Five questions answered on Lloyd Bank’s large pre-tax losses

£570m loss for 2012.

Lloyd Banking Group today posted huge pre-tax losses for 2012. We answer five questions on Lloyd’s current losses.

What’s the amount of Lloyd’s pre-tax losses?

The 39 per cent state owned group is reporting a £570m loss for 2012.

Why so much?

The bank set aside a £1.8bn rise in mis-selling provisions last year, which has dented its profit margins. Last week, it was also fined £4.3m for delaying compensation payments to customers over PPI mis-selling.

However, take away the money set aside for the mis-selling claims - £1.5bn for payment protection insurance and £310m for interest rate swaps – the lender said underlying pre-tax profit jumped from £638m to £2.6bn.

The consumer association Which? estimate that the bank’s latest update took the total amount set aside for PPI by the industry to £15bn.
Will Lloyd’s bankers still be getting their bonuses? 

Most likely. The bank has set aside £365m to pay staff bonuses and would hand its chief executive, Antonio Horta-Osorio, a deferred share award worth £1.49m.

"I came here with the main objective of getting taxpayers' money back and, therefore, I thought it would be appropriate to make my bonus entirely conditional to us getting to the taxpayer entry price," Lloyd’s Chief Executive Mr Horta-Osorio told journalists.

What else has he said in regards to this pre-tax loss?

In Lloyds’s annual report statement he said:

"Since setting out our strategy in June 2011, we have significantly strengthened the balance sheet and substantially improved efficiency and focus, while continuing to work through legacy issues.

"We are investing in our simple, lower-risk, customer-focused UK retail and commercial banking model, and in value-for-money products and better capabilities to continue to support UK households, businesses and communities."

What have the experts said?

The figures provided good news for the government former investment banker Heather McGregor told the BBC . "We hear that the government is looking to exit sooner rather than later, and if I was the government I would be doing that. I'd be looking at these figures going 'yes, I can get my money back much quicker'," she said.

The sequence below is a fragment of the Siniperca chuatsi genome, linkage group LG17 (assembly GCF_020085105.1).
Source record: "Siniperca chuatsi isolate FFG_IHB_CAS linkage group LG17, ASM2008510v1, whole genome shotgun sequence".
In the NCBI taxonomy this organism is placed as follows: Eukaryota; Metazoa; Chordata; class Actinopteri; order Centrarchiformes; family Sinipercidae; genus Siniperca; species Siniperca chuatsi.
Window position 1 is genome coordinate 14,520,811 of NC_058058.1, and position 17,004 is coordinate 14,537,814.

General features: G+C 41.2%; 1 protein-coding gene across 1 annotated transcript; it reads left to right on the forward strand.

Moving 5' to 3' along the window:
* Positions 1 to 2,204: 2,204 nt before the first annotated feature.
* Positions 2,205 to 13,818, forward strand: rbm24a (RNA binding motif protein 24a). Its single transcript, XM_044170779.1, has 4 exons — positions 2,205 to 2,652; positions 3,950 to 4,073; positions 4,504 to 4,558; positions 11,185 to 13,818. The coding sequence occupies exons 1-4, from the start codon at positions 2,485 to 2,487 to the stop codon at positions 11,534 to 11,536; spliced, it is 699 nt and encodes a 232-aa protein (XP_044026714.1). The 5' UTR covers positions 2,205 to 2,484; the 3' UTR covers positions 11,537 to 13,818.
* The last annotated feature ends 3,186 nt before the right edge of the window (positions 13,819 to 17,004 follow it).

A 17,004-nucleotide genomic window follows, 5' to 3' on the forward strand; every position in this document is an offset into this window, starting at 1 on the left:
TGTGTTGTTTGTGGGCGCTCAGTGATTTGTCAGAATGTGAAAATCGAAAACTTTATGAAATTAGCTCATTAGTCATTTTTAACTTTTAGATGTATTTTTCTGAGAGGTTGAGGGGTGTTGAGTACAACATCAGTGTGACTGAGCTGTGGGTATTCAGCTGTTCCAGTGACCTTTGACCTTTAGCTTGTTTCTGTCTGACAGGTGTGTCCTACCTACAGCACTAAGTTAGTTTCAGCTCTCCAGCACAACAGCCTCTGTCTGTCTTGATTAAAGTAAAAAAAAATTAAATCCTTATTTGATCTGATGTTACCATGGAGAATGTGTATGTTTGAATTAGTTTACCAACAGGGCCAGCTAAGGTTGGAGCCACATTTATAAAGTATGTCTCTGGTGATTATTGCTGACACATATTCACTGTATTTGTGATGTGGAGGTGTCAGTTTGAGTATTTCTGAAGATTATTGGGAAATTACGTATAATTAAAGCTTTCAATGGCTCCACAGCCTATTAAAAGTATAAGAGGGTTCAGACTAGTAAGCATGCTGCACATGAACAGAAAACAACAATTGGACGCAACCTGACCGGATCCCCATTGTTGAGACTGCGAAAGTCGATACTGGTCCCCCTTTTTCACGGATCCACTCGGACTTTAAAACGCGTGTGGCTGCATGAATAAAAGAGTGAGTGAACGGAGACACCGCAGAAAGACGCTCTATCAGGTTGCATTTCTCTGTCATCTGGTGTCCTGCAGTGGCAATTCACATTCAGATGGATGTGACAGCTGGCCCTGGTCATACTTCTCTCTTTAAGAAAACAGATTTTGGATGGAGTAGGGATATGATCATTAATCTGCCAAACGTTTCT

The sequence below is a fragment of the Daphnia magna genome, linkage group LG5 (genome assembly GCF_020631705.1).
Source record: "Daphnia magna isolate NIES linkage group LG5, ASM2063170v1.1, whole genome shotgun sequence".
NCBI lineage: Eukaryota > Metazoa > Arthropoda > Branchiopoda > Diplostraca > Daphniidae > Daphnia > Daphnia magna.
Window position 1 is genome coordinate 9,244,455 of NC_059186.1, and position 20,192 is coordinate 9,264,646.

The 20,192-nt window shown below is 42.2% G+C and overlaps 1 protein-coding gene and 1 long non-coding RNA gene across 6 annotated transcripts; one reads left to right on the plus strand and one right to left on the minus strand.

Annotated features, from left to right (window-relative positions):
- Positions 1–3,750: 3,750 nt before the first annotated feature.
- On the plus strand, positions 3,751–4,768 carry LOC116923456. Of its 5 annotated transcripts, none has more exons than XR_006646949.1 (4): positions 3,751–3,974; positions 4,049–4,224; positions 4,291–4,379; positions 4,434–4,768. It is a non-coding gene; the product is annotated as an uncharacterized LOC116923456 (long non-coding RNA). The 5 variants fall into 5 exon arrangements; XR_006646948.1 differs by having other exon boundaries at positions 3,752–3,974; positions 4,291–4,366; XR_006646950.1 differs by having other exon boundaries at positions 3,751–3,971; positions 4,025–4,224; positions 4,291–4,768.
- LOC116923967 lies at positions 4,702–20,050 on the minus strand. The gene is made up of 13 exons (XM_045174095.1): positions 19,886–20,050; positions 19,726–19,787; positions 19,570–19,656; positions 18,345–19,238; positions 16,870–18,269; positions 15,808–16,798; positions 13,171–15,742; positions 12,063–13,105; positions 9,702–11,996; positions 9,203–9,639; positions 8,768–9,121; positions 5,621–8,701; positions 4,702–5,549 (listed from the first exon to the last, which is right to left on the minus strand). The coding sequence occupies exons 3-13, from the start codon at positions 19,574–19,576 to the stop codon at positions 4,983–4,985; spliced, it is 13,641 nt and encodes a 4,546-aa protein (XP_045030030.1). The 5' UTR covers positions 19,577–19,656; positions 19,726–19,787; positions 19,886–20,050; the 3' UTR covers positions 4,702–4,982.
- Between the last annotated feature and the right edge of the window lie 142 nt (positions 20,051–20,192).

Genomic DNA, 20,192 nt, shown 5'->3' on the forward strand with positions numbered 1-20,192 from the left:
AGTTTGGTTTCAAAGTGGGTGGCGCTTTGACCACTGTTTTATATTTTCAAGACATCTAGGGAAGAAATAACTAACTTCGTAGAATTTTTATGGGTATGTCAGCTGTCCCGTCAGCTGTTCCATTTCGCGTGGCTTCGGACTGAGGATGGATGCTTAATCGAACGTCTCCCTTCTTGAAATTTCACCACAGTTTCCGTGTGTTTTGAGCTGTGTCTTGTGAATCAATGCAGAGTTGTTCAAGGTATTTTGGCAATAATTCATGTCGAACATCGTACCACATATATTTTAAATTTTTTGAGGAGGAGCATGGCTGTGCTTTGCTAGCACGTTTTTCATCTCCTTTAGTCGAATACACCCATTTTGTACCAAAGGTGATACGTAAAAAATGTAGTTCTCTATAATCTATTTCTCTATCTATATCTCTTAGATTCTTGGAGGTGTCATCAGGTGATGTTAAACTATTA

Lloyd Banking Group today posted huge pre-tax losses for 2012. Photograh: Getty Images

Heidi Vella is a features writer for Nridigital.com

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Lord Sainsbury pulls funding from Progress and other political causes

The longstanding Labour donor will no longer fund party political causes. 

Centrist Labour MPs face a funding gap for their ideas after the longstanding Labour donor Lord Sainsbury announced he will stop financing party political causes.

Sainsbury, who served as a New Labour minister and also donated to the Liberal Democrats, is instead concentrating on charitable causes. 

Lord Sainsbury funded the centrist organisation Progress, dubbed the “original Blairite pressure group”, which was founded in mid Nineties and provided the intellectual underpinnings of New Labour.

The former supermarket boss is understood to still fund Policy Network, an international thinktank headed by New Labour veteran Peter Mandelson.

He has also funded the Remain campaign group Britain Stronger in Europe. The latter reinvented itself as Open Britain after the Leave vote, and has campaigned for a softer Brexit. Its supporters include former Lib Dem leader Nick Clegg and Labour's Chuka Umunna, and it now relies on grassroots funding.

Sainsbury said he wished to “hand the baton on to a new generation of donors” who supported progressive politics. 

Progress director Richard Angell said: “Progress is extremely grateful to Lord Sainsbury for the funding he has provided for over two decades. We always knew it would not last forever.”

The organisation has raised a third of its funding target from other donors, but is now appealing for financial support from Labour supporters. Its aims include “stopping a hard-left take over” of the Labour party and “renewing the ideas of the centre-left”. 

Julia Rampen is the digital news editor of the New Statesman (previously editor of The Staggers, The New Statesman's online rolling politics blog). She has also been deputy editor at Mirror Money Online and has worked as a financial journalist for several trade magazines. 

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